Over the last 30 years, dramatic changes have occurred in the natural gas industry, causing the need for different regulations in the United States. The different aspects of the natural gas industry have all been regulated at some point. When the natural gas industry started to take off during the mid-1800s, natural gas was manufactured mostly from coal. While during this time regulating the natural gas industry was fairly simple with local governments overseeing monopoly regulation, the industry has continued to develop, making it more difficult to regulate.

Throughout the 1900s, the mobility of natural gas increased and it was impossible for local governments to control. While state government ordered regulation for a while, the US federal government became directly involved in the regulation of interstate natural gas when they passed the Natural Gas Act in 1938. This act gave the Federal Power Commissions ruling over the natural gas sales regulation. They specified that no new interstate pipeline could be built to deliver gas into a market already served by another pipeline.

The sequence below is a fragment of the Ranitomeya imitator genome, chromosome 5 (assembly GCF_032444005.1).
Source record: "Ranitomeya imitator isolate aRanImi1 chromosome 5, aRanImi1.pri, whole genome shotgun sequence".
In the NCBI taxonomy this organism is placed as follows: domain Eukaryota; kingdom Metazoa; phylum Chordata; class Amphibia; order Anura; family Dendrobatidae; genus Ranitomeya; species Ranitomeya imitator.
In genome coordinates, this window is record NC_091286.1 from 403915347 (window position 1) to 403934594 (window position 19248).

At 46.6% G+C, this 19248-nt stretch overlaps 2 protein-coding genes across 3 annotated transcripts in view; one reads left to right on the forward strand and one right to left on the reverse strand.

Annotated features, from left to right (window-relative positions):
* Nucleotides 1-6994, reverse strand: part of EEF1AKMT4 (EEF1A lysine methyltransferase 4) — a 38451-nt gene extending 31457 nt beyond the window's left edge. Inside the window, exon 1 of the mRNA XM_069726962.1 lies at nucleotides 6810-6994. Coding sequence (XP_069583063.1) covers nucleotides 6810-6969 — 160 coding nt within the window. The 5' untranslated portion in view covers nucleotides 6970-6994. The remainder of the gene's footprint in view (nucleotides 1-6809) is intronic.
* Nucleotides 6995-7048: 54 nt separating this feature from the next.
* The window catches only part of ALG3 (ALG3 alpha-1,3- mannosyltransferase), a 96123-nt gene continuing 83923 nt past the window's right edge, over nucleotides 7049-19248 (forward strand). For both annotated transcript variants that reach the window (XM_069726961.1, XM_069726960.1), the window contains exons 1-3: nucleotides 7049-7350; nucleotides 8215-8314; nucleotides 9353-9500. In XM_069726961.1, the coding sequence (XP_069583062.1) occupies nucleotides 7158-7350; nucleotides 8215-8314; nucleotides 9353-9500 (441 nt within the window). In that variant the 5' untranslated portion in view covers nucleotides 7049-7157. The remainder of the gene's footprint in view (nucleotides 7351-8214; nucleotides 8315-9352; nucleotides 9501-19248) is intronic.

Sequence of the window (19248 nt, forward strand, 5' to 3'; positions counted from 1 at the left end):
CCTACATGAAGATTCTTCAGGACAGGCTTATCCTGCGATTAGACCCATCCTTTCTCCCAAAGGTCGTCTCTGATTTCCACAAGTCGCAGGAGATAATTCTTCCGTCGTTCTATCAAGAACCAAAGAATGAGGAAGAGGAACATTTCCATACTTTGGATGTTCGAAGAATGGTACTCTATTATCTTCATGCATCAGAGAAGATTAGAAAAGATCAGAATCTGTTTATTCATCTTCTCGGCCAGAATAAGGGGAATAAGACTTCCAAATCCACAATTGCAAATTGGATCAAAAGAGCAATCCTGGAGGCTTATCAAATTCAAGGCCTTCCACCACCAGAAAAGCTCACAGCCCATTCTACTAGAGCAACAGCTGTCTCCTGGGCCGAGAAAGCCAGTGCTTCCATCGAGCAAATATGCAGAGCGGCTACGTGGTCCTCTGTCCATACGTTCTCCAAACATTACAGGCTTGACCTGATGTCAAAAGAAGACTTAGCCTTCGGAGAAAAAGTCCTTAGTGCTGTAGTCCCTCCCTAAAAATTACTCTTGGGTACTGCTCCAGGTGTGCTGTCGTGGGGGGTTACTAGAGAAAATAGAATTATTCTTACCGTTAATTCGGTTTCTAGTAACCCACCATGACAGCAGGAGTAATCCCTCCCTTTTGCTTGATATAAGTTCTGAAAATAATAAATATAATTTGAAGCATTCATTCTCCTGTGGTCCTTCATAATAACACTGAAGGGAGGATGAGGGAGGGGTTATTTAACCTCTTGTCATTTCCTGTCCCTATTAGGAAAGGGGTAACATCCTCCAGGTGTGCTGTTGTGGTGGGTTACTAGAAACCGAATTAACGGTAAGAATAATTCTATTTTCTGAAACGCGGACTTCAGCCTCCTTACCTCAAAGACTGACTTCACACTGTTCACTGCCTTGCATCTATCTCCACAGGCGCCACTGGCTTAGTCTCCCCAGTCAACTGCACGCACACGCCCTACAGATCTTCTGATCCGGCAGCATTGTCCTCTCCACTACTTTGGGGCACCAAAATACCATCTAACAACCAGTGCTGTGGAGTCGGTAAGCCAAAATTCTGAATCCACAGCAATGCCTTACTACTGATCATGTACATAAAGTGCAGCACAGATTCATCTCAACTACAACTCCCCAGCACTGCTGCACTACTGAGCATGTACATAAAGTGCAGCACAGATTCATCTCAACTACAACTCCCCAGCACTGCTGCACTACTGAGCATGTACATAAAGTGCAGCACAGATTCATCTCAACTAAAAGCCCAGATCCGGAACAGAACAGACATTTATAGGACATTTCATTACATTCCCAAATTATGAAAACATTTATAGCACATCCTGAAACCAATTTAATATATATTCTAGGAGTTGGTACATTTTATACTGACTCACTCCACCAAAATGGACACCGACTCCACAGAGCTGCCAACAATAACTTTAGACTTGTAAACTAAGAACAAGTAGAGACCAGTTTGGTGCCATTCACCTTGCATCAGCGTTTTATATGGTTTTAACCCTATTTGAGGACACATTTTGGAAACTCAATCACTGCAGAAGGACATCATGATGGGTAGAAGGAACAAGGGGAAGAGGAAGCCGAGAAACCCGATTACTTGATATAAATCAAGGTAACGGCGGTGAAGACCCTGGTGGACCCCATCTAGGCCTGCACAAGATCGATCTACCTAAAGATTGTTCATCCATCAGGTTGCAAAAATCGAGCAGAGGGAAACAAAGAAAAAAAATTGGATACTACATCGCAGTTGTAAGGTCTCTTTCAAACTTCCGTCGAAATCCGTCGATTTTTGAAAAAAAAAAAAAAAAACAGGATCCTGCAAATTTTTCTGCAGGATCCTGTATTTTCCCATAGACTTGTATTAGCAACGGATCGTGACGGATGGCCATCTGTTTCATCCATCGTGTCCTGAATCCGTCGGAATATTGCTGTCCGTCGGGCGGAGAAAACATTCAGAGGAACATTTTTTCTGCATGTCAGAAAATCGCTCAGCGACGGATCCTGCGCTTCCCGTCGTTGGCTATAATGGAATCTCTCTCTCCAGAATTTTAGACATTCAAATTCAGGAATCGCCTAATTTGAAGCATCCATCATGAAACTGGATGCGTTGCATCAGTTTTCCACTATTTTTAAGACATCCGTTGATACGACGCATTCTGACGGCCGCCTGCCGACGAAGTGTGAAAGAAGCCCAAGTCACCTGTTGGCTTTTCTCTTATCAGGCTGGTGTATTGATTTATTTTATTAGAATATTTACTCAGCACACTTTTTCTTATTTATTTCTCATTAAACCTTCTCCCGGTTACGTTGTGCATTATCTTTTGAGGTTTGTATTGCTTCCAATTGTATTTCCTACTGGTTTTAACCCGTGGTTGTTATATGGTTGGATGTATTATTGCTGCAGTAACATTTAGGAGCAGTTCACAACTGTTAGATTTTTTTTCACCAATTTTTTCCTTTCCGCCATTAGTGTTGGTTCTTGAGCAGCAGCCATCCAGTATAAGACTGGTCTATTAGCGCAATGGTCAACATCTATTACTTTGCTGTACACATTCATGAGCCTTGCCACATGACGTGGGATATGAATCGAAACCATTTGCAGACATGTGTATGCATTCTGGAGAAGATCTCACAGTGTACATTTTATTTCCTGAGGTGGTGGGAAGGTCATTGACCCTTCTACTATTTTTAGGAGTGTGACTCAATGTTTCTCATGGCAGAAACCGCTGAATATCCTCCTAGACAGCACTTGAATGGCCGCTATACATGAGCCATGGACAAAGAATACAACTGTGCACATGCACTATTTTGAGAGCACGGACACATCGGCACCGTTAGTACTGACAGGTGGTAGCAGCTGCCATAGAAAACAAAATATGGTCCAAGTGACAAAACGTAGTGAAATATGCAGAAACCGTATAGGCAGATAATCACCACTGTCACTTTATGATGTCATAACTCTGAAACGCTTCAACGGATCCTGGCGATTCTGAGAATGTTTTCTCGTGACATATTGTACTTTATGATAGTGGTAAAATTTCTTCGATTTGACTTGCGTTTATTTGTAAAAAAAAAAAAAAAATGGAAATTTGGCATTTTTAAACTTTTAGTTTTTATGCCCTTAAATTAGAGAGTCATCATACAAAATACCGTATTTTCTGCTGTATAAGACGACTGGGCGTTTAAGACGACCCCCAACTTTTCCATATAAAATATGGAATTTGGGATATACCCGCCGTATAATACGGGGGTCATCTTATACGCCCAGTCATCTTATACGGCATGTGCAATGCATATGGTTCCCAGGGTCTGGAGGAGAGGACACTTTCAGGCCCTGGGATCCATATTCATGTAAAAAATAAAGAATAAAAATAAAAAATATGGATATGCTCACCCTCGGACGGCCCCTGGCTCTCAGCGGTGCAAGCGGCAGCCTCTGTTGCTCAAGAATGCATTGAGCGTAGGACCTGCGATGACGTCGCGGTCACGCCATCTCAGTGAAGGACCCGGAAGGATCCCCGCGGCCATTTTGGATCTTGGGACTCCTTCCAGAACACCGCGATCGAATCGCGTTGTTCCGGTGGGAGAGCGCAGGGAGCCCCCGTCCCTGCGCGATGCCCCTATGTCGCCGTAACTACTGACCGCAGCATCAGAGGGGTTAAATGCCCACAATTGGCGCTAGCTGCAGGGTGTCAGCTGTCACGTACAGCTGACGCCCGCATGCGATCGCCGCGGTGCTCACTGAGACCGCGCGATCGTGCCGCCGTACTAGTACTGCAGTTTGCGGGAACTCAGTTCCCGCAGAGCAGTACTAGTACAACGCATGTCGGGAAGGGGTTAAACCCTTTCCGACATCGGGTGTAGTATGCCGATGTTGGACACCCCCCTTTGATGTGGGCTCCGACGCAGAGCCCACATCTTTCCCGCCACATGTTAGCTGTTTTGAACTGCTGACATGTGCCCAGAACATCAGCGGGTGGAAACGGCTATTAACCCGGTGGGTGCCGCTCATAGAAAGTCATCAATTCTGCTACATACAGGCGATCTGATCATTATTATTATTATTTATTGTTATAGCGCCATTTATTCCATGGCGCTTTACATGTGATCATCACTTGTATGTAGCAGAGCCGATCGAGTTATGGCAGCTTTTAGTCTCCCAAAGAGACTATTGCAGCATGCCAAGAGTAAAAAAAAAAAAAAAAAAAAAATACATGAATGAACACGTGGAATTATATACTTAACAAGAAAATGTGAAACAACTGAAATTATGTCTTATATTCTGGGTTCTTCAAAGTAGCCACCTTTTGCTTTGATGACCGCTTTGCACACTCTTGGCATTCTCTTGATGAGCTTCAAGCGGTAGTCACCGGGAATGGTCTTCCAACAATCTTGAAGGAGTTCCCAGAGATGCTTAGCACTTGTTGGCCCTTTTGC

In response to the 1970s natural gas shortage, Congress passed the Natural Gas Policy Act. This piece of legislation set maximum lawful prices for the wellhead sale of natural gas and broke down barriers between intrastate and interstate markets in order to create a single national natural gas market. Under the Natural Gas Policy Act, the deregulation of natural gas sale prices at the wellhead had begun. The deregulation of wellhead prices was completed in 1989 when Congress passed the Natural Gas Wellhead Decontrol Act that appealed all remaining regulated prices on wellhead sales. Since 1992, pipelines have been required to separate their transportation and sales services so customers are given a choice about providers for their gas sales, transportation, and storage services.

The natural gas industry has seen many ups and downs throughout the course of regulation. After starting with no regulation, having many rules and boundaries, then back to deregulation, it is apparent that the need for regulating legislation continues to change as the market itself evolves.